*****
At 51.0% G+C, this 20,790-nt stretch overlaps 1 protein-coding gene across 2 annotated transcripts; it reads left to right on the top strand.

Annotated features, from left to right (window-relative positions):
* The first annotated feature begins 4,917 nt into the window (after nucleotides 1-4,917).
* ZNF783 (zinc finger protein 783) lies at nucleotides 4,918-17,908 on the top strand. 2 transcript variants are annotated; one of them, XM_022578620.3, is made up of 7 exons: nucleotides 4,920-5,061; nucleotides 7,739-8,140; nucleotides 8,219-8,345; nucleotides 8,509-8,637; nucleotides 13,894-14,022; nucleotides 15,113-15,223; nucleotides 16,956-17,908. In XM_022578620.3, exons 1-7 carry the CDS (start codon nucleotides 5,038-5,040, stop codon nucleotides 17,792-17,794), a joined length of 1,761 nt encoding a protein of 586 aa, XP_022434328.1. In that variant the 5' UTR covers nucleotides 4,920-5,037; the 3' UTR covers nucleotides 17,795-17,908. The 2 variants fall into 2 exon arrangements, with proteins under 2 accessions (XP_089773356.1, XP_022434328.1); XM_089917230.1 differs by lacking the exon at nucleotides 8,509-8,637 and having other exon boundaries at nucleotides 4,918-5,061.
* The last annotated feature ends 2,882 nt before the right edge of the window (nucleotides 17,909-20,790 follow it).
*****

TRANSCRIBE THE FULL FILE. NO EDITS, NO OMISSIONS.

At 51.0% G+C, this 20,790-nt stretch overlaps 1 protein-coding gene across 2 annotated transcripts; it reads left to right on the top strand.

Annotated features, from left to right (window-relative positions):
* The first annotated feature begins 4,917 nt into the window (after nucleotides 1-4,917).
* ZNF783 (zinc finger protein 783) lies at nucleotides 4,918-17,908 on the top strand. 2 transcript variants are annotated; one of them, XM_022578620.3, is made up of 7 exons: nucleotides 4,920-5,061; nucleotides 7,739-8,140; nucleotides 8,219-8,345; nucleotides 8,509-8,637; nucleotides 13,894-14,022; nucleotides 15,113-15,223; nucleotides 16,956-17,908. In XM_022578620.3, exons 1-7 carry the CDS (start codon nucleotides 5,038-5,040, stop codon nucleotides 17,792-17,794), a joined length of 1,761 nt encoding a protein of 586 aa, XP_022434328.1. In that variant the 5' UTR covers nucleotides 4,920-5,037; the 3' UTR covers nucleotides 17,795-17,908. The 2 variants fall into 2 exon arrangements, with proteins under 2 accessions (XP_089773356.1, XP_022434328.1); XM_089917230.1 differs by lacking the exon at nucleotides 8,509-8,637 and having other exon boundaries at nucleotides 4,918-5,061.
* The last annotated feature ends 2,882 nt before the right edge of the window (nucleotides 17,909-20,790 follow it).